There is not agreement about salt on the Paleo diet, but here's my view. As with most things in life, moderation is the key for salt intake. Adequate salt intake, but not excessive intake helps you cope better with stress, supports hydration, prevents insulin resistance and arterial plaque formation and moderates aldosterone, an important hormone produced by your adrenal glands that among other regulates blood pressure, kidney function, potassium and salt levels. It may even help you live longer. So feel free to salt your food to taste. People with adrenal fatigue and some other health conditions may not have enough salt and need more salt in their diet. However, traditional table salt should be avoided, as it is stripped of its nutrients and has sugar added. Sea salt or rock salt should be used. I prefer a salt called, Real Salt.Although flax seeds and flax seed oil is considered one of the healthiest oils you can consume on the caveman diet, flaxseeds are very high in phytoestrogens and therefore anyone who is estrogen dominant may have trouble with this food, because they upset the balance of hormones. That has been my experience personally. I can't consume flax seeds or oil, because it makes me feel so aggressive I could punch someone, because of the increase in estrogen. This is important, because much of the population is estrogen dominant, due to the high levels of endocrine disruptors in our food and air.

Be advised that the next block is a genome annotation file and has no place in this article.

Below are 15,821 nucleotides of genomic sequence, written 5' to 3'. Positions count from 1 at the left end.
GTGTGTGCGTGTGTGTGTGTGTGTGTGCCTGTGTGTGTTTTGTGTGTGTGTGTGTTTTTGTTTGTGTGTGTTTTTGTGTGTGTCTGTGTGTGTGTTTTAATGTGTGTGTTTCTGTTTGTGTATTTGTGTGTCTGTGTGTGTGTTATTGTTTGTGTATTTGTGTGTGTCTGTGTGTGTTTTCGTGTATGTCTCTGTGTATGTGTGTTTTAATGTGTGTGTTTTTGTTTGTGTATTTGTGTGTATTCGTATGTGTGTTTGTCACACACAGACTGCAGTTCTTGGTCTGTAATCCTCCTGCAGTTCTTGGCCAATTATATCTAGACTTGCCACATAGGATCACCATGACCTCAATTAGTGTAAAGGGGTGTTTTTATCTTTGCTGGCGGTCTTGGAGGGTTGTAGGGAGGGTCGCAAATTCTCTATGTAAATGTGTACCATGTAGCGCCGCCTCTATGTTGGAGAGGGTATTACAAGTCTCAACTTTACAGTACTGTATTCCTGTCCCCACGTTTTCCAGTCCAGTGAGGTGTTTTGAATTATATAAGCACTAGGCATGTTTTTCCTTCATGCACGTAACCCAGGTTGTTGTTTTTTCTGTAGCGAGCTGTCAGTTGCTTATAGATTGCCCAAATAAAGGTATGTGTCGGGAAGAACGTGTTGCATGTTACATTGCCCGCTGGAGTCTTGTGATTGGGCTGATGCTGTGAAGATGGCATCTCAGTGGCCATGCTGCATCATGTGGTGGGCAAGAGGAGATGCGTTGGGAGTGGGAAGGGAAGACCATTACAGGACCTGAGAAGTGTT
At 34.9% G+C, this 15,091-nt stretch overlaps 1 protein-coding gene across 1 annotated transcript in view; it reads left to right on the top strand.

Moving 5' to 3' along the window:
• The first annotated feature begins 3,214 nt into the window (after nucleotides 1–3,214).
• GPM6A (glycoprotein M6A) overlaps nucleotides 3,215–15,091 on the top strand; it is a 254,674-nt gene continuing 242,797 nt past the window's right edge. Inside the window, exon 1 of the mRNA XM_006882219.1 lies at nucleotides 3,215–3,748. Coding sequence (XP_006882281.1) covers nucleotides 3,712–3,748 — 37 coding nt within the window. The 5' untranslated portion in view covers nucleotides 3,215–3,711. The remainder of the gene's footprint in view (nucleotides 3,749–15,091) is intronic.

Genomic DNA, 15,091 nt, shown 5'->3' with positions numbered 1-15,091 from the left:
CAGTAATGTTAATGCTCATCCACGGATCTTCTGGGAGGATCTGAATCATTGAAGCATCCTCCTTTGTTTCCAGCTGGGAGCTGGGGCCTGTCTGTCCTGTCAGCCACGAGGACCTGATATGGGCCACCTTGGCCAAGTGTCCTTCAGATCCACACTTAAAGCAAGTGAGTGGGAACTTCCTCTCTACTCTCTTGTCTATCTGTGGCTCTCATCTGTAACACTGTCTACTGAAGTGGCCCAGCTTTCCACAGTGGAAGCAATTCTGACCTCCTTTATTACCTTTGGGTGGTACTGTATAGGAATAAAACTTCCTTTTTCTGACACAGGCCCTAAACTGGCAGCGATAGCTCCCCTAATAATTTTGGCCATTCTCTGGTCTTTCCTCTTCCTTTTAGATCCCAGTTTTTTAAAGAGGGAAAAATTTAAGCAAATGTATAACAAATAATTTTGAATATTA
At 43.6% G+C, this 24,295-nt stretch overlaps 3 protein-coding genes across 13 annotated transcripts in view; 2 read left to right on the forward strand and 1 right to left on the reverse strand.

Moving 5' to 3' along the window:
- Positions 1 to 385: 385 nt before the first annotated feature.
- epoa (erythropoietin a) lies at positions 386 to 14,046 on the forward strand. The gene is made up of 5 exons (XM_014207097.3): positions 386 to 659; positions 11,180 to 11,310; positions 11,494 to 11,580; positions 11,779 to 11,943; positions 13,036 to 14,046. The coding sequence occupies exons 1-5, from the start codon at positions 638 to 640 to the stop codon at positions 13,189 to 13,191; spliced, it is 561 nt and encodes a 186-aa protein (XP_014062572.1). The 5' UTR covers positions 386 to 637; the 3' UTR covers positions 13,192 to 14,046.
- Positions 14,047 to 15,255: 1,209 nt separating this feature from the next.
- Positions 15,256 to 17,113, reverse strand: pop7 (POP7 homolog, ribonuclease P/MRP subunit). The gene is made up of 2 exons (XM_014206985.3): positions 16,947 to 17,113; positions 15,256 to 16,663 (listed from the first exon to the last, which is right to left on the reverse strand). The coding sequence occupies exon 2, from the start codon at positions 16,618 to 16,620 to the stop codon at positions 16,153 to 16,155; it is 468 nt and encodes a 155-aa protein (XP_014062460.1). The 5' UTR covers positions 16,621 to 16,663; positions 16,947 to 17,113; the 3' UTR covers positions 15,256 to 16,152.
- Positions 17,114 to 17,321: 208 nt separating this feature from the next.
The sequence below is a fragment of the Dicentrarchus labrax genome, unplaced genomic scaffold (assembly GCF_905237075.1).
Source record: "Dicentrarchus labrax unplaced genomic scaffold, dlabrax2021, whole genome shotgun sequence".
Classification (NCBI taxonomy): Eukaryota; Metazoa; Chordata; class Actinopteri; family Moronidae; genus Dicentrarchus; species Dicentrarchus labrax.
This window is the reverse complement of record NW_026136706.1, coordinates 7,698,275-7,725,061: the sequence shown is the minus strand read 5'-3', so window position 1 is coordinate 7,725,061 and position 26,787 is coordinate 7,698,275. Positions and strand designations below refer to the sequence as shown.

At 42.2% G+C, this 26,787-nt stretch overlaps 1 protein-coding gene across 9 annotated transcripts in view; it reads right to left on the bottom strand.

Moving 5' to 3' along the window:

Additionally, many people have undiagnosed food sensitivities, intolerances or allergies that need to be identified to achieve optimal health. Just because a food is on the allowed list of the Paleolithic diet doesn't mean it is a healthy food for everyone. For example, eggs, garlic and chicken are on the allowed list, but many people don't tolerate these foods and when they are eaten they contribute to degenerative health conditions. So one needs to identify their unique food sensitivities and then remove those foods from their diet as well. This can be done through an elimination diet or with a test like the ALCAT test.